What better way to celebrate America’s independence than in the nation’s capital? On the 4th of July, Washingtonians gather from near and far to enjoy fireworks and all things Americana. Here are some of the best parties around to celebrate our nation’s Declaration of Independence.

Boom with a View
W Hotel – POV Terrace
515 15th St. N.W.
Washington, DC 20004
(202) 661-2400

Date: July 4 at 6 p.m., fireworks at 9:15 p.m.

The POV Terrace is one of Washington’s hottest bars with views overlooking the White House and spanning the mall and even into Virginia. Perched atop the W Hotel in the heart of DC, the Boom with a View party provides you with a view of fireworks without all the crowds and access to signature cocktails at the cash bar with a party to follow. Tickets are $60 in advance, $80 on the day, but for a real treat, go for the room and two tickets starting at $389 so you don’t have to worry about making it home until check out the next day.

A Capital Fourth
West Lawn, U.S. Capitol Building
Washington, DC

Date: July 4 at 8 p.m.

The event to remember, PBS puts on one of the finest concerts in conjunction with the fireworks. While the concert starts at 8 p.m., be sure to come early and lay down a blanket for the show as the National Mall is filled with revelers ready to watch the most dazzling display of fireworks in the nation. Find a spot between the Washington Monument and the U.S. Capitol Building for a view of the fireworks beyond the gorgeously lit Washington Monument, or for a little more room, the part of the lawn in front of the Lincoln Memorial. The display of lights is carefully choreographed with beautiful music played live by the U.S. military bands. The capstone is Tchaikovsky’s “1812 Overture” with real cannons.

National Independence Day Parade
Constitution Ave. & 7th St. N.W.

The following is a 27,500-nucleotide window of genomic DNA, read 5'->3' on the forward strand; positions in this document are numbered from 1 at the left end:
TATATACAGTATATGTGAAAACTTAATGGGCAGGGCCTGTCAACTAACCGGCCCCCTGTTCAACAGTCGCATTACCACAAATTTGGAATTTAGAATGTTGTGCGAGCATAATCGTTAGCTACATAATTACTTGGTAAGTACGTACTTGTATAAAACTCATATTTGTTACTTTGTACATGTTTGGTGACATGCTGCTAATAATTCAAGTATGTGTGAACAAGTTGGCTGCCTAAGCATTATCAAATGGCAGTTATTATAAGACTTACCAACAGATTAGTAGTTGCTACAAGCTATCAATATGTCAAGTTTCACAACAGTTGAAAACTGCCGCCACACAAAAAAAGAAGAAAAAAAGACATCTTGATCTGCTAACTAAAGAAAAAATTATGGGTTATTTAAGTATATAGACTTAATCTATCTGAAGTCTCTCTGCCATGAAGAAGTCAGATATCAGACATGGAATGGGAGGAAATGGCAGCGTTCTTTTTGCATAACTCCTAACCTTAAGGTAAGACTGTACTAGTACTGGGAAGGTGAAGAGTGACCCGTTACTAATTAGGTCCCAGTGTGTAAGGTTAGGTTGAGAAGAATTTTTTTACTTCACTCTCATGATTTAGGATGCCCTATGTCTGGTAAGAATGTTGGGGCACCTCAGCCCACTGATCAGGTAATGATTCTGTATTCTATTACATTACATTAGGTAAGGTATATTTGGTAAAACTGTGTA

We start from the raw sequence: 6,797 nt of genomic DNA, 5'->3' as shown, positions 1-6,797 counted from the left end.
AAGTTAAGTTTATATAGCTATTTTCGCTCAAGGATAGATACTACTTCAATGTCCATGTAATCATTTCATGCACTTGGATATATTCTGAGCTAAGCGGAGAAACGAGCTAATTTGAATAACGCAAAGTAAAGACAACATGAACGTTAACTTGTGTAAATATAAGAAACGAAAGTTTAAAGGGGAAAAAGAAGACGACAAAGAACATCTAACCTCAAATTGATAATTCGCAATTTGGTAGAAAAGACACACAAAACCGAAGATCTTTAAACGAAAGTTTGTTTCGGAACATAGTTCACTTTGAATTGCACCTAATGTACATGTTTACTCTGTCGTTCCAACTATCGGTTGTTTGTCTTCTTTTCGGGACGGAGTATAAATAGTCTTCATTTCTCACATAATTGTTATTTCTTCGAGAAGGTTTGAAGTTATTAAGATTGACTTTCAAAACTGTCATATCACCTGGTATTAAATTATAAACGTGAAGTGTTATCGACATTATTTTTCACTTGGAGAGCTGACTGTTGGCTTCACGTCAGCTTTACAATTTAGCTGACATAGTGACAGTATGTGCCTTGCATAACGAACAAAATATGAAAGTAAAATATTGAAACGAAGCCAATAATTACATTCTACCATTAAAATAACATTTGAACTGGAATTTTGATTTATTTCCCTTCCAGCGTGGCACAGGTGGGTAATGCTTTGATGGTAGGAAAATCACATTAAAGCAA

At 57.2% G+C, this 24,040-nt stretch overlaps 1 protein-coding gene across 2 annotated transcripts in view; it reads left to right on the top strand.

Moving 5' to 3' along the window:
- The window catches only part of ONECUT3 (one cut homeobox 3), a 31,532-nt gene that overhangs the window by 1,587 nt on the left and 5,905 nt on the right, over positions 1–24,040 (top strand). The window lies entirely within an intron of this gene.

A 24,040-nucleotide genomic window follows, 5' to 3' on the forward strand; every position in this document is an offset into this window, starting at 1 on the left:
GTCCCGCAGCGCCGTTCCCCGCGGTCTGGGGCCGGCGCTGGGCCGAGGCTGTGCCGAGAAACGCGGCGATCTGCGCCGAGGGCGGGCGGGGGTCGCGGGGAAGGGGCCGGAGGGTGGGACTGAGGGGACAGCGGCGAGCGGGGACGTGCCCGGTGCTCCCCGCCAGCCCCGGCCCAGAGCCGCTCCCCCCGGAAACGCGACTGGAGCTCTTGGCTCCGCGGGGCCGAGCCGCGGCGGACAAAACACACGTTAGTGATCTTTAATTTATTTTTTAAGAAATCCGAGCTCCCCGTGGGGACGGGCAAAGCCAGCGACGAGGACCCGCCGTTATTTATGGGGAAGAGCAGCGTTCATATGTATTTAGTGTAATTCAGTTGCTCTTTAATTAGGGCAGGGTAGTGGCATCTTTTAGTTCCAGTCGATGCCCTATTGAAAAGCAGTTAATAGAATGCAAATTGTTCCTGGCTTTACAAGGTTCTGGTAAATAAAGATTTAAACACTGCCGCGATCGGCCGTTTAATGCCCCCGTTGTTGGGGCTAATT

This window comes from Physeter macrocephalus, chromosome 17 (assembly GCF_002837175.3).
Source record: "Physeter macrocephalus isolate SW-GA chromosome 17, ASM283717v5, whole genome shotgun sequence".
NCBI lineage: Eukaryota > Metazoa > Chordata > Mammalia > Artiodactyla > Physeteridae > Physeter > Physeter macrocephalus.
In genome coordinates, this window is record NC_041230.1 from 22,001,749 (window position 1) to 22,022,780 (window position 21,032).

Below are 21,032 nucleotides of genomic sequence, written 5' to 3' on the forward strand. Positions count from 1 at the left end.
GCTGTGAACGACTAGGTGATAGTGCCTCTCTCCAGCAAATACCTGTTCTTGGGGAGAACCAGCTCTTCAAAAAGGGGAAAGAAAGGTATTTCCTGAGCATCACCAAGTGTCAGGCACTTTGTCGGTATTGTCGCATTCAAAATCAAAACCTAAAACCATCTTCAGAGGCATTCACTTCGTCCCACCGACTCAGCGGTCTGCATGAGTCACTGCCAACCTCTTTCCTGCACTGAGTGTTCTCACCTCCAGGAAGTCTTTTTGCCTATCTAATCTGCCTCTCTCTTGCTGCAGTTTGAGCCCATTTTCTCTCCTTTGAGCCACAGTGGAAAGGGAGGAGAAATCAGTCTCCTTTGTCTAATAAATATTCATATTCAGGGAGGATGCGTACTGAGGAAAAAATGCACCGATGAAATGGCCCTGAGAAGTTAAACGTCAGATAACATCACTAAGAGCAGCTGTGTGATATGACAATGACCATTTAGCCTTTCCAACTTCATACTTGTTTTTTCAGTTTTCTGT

Washington, DC 20001

Date: July 4 at 11:45 a.m.

Starting at 11:45 a.m., a parade of the finest in the nation takes place. With marching bands, police brigades, military in their finest and everything in between, the Independence Day parade is one of the most attended and celebrated activities on the 4th of July. Crowds gather the length of Constitution Avenue Northwest from 7th to 17th street to experience the fun, listen to the music and salute our troops. The parade is free, so be sure to line up early to get a good view.

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Smithsonian Folklife Festival
National Mall
Washington, DC
(202) 633-1000

Date: June 26-30 and July 3-7

As a nation that embraced millions of immigrants, the Smithsonian Folklife Festival celebrates the heritage and culture of many lands. Held annually on the National Mall, this year’s festival is June 26 to 30 and July 3 to 7. With the U.S. nicknamed a “mixing pot” of cultures, many languages and cultures are beginning to fade as the world adopts more of a Western culture. This year’s theme of “One World, Many Voices” celebrates the language and cultural identity of people from around the globe. Through crafts, seminars, music, stories, food and dance, each culture tells its own tale. There is also a special feature on Hungarian Heritage and “The Will to Adorn,” which particularly looks at African Americans’ creative expression through dress.

Spirit of Washington
600 Water St. S.W., Pier 4
Washington, DC 20024

Date: July 4 at 6:30 p.m.

Celebrate 4th of July by sailing the Potomac like our forefather George Washington. The Spirit of Washington offers a five-hour cruise experience with stunning views of the fireworks from the water. Packages start at $149.90 and include the cruise, a buffet dinner, DJ entertainment, a view of the fireworks and an open bar. There are two other options that will give you better tables. This event is exclusively for adults 21 and older.

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Jamie Hardin is the counter-culture Washingtonian in the know. Inspired by food, sustainability issues, and public health, she prides herself on finding DC’s off-the-beaten path treasures. When she isnt enjoying organic food or reducing her carbon footprint, Jamie’s traveling on her scooter or walking her two pit bulls. Her work can be found at Examiner.com.